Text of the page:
23 January 2012

How to win money from your rational friends

I found this logic trick at the Futility Closet:
Let’s play a game. We’ll take turns bidding for a dollar bill. Both of us will have to pay our final bids, and the winner gets to keep the dollar.

Not surprisingly, the bidding will soon reach 99 cents. But then I’ll bid $1.00, giving up any hope of profit but getting at least the dollar for my trouble. And then you’ll bid $1.01, with the same idea. And so on indefinitely: First we were bidding for gain, but now we’re trying to minimize our losses.

It sounds absurd, but in principle two sane people could go bankrupt playing this game. Yale economist Martin Shubik invented it to show how an irrational decision can be reached by perfectly rational steps.
The key is that all bidders have to pay the amount of their final bid.  I'm definitely going to try to pull this when my cousins come to visit, and may consider it as a fundraising method at a hobby club I'm a member of...


  1. When the end result is obviously irrational, then the intervening steps aren't either. At some point, the rational move is to say "screw it, this can only get worse".

  2. Although not completely the same, this reminds me of the many "auction" sites popping up on the internet advertising that one can get, let's say, an Ipad for $23.49. What they don't say up front (although it is in the fine print which practically no one reads anymore) is that each time you bid (at intervals of .01) your account get debited $1.00. So, in fact you may get that Ipad for $23.49 which consists of 2349 bids of $1 each netting the company a whole lot of dough. I believe that even if people did read the "agreement" fine print, they'd still bid anyway!!

  3. The rational thing, assuming you have a choice, is to analyze the game and not play it. If you are allowed to talk, the other rational thing is to convince the other person to not bid, one person bids $0.01 and split the profits. And if the other person defects, just accept a $0.01 loss. In all the econ experiments I did in college, roughly 1/3 of the population is greedy and will defect, and the other 2/3 are not and will stay with the group consensus. So the rational expected profit is about 2/3*$1.00/2 - 0.01 = $0.32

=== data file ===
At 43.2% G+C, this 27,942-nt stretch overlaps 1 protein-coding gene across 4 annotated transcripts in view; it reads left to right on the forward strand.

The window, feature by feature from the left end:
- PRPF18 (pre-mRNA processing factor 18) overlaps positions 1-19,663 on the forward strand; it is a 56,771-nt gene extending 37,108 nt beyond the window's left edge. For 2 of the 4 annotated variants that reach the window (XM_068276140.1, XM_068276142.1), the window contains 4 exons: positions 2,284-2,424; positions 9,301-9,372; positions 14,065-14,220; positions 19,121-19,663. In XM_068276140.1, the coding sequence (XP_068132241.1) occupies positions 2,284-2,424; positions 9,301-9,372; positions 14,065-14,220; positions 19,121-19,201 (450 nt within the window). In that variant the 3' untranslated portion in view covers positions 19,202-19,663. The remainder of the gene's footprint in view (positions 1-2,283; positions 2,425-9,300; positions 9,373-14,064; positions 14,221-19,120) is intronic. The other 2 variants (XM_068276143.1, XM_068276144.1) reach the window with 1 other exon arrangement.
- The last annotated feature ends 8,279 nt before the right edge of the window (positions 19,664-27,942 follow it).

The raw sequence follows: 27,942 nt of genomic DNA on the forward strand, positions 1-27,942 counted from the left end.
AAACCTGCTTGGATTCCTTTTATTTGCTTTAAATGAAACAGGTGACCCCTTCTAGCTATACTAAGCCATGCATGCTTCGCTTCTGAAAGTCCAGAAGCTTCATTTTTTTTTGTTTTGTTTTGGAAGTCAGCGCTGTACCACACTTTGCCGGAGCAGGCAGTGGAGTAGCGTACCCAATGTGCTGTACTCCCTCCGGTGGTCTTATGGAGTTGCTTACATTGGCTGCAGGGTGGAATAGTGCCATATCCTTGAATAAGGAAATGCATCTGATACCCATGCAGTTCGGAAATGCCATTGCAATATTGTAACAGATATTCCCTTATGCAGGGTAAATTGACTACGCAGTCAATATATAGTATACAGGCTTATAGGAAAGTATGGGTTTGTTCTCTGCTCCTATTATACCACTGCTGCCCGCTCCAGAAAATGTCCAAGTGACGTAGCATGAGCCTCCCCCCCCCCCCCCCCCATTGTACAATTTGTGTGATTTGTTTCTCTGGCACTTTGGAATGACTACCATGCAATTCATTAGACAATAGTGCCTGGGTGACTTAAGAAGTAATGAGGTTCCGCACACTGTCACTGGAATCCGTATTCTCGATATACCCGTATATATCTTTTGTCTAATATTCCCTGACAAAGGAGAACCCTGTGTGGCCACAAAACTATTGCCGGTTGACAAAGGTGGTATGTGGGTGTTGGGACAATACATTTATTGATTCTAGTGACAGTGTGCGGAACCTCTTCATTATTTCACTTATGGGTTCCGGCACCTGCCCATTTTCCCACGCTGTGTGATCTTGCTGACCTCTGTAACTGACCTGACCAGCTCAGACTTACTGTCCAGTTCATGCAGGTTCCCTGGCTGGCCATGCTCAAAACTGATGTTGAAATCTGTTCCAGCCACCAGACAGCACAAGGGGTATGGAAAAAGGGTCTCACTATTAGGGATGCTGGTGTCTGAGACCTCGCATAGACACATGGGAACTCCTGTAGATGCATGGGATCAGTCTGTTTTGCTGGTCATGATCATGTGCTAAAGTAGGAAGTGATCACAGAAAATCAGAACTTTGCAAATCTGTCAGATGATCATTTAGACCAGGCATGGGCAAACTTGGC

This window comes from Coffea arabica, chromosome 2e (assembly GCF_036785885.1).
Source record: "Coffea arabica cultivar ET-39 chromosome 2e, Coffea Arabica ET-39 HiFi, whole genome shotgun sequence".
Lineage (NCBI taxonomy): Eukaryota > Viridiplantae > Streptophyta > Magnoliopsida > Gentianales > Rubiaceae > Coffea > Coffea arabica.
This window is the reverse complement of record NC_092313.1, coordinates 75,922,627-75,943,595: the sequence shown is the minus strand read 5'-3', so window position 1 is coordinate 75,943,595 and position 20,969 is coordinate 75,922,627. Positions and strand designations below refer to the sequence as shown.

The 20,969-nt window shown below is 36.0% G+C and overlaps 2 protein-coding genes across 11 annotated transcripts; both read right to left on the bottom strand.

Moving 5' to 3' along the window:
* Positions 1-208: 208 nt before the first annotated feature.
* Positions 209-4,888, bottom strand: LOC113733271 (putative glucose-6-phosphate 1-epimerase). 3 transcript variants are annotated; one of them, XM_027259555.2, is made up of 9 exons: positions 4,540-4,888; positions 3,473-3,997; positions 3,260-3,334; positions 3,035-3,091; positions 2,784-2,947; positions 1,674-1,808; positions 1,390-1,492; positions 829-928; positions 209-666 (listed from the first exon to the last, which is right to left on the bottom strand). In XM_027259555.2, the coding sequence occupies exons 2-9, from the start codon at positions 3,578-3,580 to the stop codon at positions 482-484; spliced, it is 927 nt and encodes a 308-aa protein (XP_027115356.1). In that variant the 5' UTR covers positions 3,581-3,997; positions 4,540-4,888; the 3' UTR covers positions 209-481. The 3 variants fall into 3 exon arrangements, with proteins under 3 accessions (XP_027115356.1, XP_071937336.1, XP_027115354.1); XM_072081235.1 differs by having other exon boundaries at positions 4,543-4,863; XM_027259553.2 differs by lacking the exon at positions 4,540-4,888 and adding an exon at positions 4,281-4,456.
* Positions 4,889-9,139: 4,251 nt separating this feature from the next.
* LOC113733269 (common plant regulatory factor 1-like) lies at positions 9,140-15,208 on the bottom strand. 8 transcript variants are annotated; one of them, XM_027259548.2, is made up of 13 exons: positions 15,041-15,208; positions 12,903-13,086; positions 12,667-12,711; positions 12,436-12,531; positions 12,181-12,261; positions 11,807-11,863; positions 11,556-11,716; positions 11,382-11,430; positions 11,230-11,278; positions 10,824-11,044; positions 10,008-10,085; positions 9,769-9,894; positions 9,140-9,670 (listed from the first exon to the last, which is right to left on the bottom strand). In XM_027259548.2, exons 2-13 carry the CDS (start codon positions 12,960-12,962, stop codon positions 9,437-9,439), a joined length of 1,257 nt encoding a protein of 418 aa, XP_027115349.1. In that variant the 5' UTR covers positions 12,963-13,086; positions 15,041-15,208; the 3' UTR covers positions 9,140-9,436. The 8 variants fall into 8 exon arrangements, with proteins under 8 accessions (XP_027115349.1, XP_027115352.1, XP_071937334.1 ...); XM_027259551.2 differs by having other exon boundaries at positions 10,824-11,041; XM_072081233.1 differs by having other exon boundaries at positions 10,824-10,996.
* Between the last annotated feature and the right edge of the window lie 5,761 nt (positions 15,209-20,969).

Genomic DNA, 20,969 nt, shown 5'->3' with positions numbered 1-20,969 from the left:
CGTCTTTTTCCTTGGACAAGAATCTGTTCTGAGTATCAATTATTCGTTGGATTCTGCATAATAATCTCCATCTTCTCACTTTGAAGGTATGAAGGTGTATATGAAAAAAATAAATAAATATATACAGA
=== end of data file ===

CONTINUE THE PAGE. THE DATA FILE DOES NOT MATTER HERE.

Those online "qubid" type sites should be outlawed. It's basically just extracting money from ignorant people.

    1. "It's basically just extracting money from ignorant people."

      ... and, apparently, it's not the only game in town...

  4. Even ebay, etc suffers from this. If you can buy something new for $50 (with free shipping), you'll see it on ebay with the final bid of $60 (plus shipping). Makes no sense to me!

  5. I don't get it.
    Why would I ever bid $1.01 for a dollar?
    Unless these bids somehow fall through a trap door or something.

  6. Never mind, I re-Read the question Both of us will have to pay our final bids, and the winner gets to keep the dollar.

  7. I get the idea...especially with the auction site examples used in the comments above. But I don't follow how the initial "game" would work if it is only you and a friend playing. Who are the final bids paid to in that format?

    Sure, if you have two friends and offer to auction a dollar off while the proceeds come to you, then it works. But it seems you would HAVE to have a 3rd party involved to make this work. Right?

  8. Can not all of you see that this is exactly what we have been doing with our country: Throwing money (= power) away to try and minimize the loss that is the previous generations' United States of America?


Related Posts Plugin for WordPress, Blogger...